I’m moved to explore something I have some personal experience with that I hope will be relevant to you. As I reflect on myself as a mother and as a daughter, it occurs to me that both roles are heavily burdened by expectations; expectations of myself, of my mother and of my daughters. I would like to share first the burden I experience in my expectations of my mother. She was a good person, a smart person, a hard working person. I have wonderful memories of her humor and her intellect.  I have painful memories of her alcoholism and her frustration serving people who were not as smart and hard working as she was.  My relationship with her was complicated. As she was dying after a very long, miserable struggle with congestive heart failure, she admitted to me that she had been jealous of my accomplishments. We talked about how different things were for women by the time I had a chance to go to college; an opportunity that was rare for young women of her socioeconomic status. I had long wondered what had gone wrong between us at a very basic level and was somehow relieved to finally have an explanation. But upon her death, in addition to feeling relief that her suffering was over, I also felt this profound loss of the possibility that we would ever return to that wonderful closeness we had enjoyed when I was little.

I think the hardest thing is to sit back and watch a child unfold, free of expectations, fears, assumptions or judgment. I am ashamed that I want their lives to reflect positively on my parenting. It isn’t that I want to shirk my responsibility to parent with strength and love; it’s just that I find it difficult to give them the space to make their own decisions, their own mistakes. My dreams for them look too much like my dreams for myself. Why would I deny them their own dreams? Why would I think I could predict the mistakes that would shape their character? When I was little if you were going to eat with us, you had to bring your own fork and plate; we had no extras. Now it is important to me to have enough to serve an army. Neither of my daughters share this expectation. Why would they? When they were little, we always had plenty of matching flatware and I could serve a Thanksgiving dinner to 40 on ceramic plates! When they were little, I decided that the ultimate measure of my parenting would be that my children never lied to me. Can you imagine? Talk about unreasonable expectations. It took a lot of energy to recover from those disappointments because, even though there was great honesty, there was plenty of deceit, as well.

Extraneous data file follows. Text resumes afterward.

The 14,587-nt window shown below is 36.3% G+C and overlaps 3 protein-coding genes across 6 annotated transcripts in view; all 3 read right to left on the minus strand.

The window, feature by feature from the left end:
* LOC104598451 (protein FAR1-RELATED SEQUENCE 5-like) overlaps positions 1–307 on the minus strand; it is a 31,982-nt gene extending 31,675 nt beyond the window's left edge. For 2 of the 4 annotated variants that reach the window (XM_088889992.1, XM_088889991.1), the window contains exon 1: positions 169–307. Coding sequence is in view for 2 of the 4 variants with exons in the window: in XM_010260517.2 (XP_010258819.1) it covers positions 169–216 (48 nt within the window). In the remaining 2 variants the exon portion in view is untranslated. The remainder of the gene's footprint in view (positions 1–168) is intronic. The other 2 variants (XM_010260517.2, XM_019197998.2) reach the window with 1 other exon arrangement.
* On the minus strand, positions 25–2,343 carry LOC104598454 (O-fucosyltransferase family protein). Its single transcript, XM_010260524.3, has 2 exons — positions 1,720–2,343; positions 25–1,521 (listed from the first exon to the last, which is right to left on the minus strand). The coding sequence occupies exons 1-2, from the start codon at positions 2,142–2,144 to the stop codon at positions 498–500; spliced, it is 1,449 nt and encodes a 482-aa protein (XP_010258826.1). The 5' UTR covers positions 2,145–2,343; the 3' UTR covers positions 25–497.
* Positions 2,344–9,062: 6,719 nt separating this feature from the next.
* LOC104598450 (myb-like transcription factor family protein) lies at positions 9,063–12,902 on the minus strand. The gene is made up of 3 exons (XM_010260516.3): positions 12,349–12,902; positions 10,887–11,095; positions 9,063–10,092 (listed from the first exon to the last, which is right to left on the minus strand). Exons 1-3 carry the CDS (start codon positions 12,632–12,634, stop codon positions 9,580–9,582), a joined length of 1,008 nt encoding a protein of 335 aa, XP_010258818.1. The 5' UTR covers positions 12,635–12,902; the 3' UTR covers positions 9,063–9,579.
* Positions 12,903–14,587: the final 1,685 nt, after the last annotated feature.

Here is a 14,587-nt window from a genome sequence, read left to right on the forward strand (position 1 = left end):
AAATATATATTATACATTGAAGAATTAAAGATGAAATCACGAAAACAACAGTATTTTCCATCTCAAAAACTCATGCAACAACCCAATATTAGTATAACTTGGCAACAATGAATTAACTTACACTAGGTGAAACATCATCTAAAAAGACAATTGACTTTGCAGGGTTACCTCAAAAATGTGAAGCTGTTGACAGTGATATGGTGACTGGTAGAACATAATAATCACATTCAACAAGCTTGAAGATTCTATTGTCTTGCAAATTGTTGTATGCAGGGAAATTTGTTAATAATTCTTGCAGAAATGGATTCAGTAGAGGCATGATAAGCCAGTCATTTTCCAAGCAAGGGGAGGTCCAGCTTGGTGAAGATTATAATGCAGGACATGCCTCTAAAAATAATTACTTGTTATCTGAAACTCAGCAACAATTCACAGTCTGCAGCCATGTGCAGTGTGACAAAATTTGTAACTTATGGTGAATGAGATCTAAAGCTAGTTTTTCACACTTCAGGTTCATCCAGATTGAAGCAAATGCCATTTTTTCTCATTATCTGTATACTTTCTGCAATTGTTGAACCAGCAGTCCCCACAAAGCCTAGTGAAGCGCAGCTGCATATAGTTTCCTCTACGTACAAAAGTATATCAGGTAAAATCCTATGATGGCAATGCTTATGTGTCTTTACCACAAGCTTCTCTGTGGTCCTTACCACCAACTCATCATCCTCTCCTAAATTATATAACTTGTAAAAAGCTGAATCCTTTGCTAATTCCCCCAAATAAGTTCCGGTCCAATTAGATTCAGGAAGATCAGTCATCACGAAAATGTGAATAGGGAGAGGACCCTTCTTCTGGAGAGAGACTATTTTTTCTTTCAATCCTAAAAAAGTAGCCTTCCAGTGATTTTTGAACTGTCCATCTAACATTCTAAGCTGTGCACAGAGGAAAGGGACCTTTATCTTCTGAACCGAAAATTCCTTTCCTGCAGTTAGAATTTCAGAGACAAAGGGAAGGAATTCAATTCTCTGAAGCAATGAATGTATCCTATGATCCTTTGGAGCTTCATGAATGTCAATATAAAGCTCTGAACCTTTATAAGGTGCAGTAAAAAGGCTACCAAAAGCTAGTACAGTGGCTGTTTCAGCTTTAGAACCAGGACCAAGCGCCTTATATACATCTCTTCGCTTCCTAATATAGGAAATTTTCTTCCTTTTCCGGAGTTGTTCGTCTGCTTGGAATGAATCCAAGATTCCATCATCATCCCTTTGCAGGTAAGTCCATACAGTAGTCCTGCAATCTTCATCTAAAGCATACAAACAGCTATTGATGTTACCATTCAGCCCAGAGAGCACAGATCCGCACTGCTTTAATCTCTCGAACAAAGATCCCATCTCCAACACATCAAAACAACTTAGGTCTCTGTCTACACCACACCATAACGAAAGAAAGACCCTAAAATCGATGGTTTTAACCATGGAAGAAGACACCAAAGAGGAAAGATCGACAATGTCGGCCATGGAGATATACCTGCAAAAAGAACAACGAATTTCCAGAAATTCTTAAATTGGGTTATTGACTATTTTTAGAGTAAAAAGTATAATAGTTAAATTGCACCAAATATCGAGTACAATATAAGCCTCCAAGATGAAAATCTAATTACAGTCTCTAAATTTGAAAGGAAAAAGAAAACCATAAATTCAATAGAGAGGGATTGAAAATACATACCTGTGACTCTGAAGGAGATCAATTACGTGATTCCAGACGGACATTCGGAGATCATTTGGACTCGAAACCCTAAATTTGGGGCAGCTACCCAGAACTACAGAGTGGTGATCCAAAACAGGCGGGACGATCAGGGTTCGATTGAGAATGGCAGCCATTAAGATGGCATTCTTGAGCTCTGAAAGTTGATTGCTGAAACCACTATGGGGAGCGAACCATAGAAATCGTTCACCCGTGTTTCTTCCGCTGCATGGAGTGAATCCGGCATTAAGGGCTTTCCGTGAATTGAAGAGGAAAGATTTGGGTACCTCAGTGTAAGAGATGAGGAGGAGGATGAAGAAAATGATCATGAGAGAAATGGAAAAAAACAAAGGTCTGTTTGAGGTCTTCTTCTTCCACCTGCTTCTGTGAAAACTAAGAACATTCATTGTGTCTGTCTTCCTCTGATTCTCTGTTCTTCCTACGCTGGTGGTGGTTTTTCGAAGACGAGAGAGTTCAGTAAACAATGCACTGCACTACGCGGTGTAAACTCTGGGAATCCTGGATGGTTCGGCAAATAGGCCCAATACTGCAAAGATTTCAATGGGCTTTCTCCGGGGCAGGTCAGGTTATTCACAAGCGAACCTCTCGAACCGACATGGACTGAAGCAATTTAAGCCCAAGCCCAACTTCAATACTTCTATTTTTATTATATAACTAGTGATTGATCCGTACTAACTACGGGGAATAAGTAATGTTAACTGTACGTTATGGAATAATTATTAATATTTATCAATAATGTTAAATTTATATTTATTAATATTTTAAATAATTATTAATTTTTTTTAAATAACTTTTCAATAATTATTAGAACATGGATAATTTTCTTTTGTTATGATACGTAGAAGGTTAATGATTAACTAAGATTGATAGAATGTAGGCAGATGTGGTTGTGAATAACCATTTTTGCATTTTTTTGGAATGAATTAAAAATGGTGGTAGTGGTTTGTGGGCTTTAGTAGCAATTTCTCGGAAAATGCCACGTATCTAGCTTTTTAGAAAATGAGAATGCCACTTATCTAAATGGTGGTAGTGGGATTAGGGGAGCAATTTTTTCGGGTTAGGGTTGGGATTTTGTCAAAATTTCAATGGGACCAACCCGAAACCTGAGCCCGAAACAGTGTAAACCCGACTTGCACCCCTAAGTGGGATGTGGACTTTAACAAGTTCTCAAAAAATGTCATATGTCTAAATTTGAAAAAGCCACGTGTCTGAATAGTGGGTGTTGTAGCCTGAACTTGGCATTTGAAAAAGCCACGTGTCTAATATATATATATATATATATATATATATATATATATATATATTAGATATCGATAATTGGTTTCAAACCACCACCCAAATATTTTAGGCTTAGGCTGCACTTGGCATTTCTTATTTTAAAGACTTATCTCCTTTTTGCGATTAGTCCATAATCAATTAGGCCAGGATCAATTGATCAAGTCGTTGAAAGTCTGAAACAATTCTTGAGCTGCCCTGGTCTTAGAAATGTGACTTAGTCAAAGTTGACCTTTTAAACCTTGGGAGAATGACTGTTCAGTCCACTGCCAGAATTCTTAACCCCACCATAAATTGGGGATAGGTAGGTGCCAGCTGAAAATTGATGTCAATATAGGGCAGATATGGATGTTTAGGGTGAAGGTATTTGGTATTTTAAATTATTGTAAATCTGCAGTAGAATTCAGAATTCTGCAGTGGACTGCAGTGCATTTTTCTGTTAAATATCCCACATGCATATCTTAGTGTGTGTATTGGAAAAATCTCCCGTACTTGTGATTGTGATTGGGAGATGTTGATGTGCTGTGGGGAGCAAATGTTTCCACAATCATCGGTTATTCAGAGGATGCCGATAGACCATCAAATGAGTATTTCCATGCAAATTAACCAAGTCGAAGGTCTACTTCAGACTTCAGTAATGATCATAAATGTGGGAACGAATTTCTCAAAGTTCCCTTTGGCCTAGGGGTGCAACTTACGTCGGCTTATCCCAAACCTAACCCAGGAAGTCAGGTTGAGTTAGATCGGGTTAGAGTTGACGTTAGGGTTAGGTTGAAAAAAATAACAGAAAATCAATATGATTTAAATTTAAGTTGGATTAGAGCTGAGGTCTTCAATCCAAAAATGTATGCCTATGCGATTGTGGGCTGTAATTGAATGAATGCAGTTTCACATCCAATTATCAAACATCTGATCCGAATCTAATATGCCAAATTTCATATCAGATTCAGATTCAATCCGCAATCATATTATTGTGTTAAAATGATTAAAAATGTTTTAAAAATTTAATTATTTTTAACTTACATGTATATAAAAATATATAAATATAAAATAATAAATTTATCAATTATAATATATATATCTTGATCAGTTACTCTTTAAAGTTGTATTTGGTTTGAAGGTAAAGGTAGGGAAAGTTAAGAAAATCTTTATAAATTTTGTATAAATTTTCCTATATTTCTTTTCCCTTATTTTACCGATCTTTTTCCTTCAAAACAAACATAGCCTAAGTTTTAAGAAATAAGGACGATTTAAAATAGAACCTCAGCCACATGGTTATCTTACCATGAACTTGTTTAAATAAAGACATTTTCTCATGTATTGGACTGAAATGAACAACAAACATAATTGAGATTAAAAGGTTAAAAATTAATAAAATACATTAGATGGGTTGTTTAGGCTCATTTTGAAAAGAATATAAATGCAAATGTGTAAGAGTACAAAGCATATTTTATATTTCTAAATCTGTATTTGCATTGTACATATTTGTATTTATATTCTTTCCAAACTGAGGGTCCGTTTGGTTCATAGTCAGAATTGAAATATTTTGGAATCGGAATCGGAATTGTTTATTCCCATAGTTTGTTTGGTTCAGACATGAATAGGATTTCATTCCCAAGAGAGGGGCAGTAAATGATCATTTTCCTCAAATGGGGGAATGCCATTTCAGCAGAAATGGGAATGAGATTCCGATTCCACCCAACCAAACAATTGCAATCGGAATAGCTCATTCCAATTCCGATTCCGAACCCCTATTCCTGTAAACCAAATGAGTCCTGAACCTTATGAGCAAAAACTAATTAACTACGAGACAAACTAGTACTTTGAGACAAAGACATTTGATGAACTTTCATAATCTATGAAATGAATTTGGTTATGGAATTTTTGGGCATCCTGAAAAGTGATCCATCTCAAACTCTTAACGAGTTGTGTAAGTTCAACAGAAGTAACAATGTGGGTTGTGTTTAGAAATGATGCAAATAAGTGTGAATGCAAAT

Perry, Purvis, Baylin and Hughes all talk about how to show respect for the moment; to suspend judgment and simply be curious about the meaning the experience had for the child. What is so hard about this? I can talk to people at parties and hear about past escapades with a sense of curiosity and amusement. What gets in the way when the speaker is a child? Why does my idea of being a responsible adult suggest that a long lecture about my own life lessons will be meaningful enough to spare a child any of the suffering that is so inevitable in life? Sparing others’ suffering may be a noble idea but I really do know it is not realistic. Intellectually, I know that mistakes are great teachers and that all lives endure some darkness; but, emotionally, maybe I just want to spare myself witness to any more suffering in those I care about. It seems my responsibility is limited to resisting the lectures, staying curious about the experience, and loving this child even in the moments that make me question their judgment and fear for their future. And here we are: back to those pesky expectations again. I guess I will just have to keeping watching this movie and lamely throw my popcorn at the screen in warning when someone opens the door to the scary basement (credit Alan Alda for this metaphor for parenting).